Beer Battered Cod

  • 2 lbs cod
  • 1 ½ cup all-purpose flour
  • 1 cup cornstarch
  • 2 teaspoons salt
  • ½ teaspoon cayenne (if you like it a little spicy)
  • 2 cans cold lager
  • Peanut or Canola oil (for deep-frying)

Start heating oil to 375*

Slice cod at a diagonal angle into ½ thick pieces.

Mix ½ cup flour and ½ cornstarch together in a medium bowl.

Mix 1 cup flour and ½ cup cornstarch with salt and 1 bottle of beer. Whisk together until smooth. Whisk in remaining beer, a little at a time until a very thin batter is formed.  It should be the consistency of buttermilk.

When the oil is hot, dredge fish pieces, a few at a time, in the flour and cornstarch mixture. Shake off the excess, and dip into the batter, quickly dropping in to the hot oil.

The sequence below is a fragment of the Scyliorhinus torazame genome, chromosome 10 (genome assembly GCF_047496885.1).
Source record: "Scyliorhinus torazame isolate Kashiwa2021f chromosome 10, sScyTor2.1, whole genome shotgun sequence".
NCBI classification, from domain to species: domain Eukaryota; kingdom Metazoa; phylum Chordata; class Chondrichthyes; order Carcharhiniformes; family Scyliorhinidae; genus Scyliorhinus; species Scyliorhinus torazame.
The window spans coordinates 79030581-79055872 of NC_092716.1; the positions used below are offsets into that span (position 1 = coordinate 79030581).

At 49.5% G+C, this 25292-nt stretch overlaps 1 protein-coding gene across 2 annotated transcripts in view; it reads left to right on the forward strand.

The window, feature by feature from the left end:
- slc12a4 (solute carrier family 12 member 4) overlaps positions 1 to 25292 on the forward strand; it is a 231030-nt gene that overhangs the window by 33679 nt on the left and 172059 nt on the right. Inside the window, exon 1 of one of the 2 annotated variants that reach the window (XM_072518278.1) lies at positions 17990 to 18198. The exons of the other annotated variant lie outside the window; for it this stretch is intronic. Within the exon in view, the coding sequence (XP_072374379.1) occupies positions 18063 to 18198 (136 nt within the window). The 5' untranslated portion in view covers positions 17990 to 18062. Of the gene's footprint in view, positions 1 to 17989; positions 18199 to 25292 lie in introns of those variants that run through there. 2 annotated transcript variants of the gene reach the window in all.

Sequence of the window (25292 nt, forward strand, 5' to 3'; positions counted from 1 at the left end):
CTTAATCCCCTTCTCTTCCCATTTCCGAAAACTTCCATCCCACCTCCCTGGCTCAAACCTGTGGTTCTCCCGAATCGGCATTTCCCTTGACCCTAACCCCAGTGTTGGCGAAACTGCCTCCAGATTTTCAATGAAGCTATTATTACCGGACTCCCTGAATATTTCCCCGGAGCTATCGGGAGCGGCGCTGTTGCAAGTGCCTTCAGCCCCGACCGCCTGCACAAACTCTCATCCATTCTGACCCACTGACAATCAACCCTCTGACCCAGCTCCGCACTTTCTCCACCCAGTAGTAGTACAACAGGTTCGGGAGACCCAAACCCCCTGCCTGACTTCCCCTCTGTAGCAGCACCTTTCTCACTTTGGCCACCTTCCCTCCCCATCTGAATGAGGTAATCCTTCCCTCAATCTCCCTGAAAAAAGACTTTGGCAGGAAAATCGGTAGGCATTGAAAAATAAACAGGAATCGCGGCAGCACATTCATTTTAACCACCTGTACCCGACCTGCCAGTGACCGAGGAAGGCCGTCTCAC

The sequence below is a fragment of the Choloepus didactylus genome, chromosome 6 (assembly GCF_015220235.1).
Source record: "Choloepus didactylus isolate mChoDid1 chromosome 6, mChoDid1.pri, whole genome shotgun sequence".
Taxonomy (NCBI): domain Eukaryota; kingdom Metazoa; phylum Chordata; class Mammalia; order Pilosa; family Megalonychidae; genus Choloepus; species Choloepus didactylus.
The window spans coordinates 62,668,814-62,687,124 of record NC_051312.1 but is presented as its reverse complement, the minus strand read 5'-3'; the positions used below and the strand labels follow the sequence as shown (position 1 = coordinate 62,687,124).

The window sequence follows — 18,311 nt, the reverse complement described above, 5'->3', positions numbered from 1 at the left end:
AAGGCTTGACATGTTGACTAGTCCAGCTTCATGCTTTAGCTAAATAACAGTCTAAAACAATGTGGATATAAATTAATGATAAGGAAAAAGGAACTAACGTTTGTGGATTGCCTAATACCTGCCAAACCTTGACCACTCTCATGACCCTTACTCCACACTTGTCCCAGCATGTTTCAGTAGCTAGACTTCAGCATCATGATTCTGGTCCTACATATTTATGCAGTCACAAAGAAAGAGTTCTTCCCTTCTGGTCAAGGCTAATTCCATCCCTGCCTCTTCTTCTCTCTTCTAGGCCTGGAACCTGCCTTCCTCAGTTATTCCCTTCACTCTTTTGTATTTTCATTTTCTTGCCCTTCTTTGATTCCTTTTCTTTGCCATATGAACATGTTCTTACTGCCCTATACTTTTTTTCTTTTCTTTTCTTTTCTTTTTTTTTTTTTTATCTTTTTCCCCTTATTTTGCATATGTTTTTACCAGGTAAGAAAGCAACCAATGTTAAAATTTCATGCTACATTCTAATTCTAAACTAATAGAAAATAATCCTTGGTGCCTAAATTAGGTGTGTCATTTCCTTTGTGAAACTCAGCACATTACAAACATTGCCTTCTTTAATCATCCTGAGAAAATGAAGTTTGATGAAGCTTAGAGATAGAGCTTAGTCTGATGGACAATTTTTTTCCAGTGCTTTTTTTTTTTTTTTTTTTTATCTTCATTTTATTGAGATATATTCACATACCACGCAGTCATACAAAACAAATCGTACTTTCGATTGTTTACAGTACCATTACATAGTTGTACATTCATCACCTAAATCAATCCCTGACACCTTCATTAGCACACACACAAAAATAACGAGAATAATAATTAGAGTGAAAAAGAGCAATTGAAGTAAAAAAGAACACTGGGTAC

Cook for a few minutes until golden brown and crispy.  Drain on a wire rack that has been placed over a newspaper-lined baking pan. Repeat until all fish had been fried.

Fry the potatoes for the second time after you have done the fish, and serve immediately.

Homemade Tartar Sauce

  • 2 cups mayonnaise (NOT Miracle Whip)
  • 2 tablespoons capers, mashed with a fork
  • 8 green onions, finely sliced
  • 1 fresh jalapeno, seeded and finely minced (optional)
  • Juice of 1 lemon
  • teaspoon ground black pepper
  • ½ teaspoon salt
  • 2 tablespoons dill pickle relish

Combine all ingredients and set aside in refrigerator. May be made a day in advance.

Bread and Butter Pudding

Bread and Butter Pudding

  • 12 slices sandwich bread
  • 4 oz salted butter, softened
  • 1/2 cup golden raisins (sultanas)
  • 3 cups whole milk
  • 4 eggs
  • 1 cup sugar
  • 2 teaspoons vanilla
  • 1 teaspoon nutmeg
  • 1/2 teaspoon cinnamon

Butter one side of each bread slice.  In a mixing bowl, beat the milk, eggs, sugar, vanilla, cinnamon and nutmeg until well combined.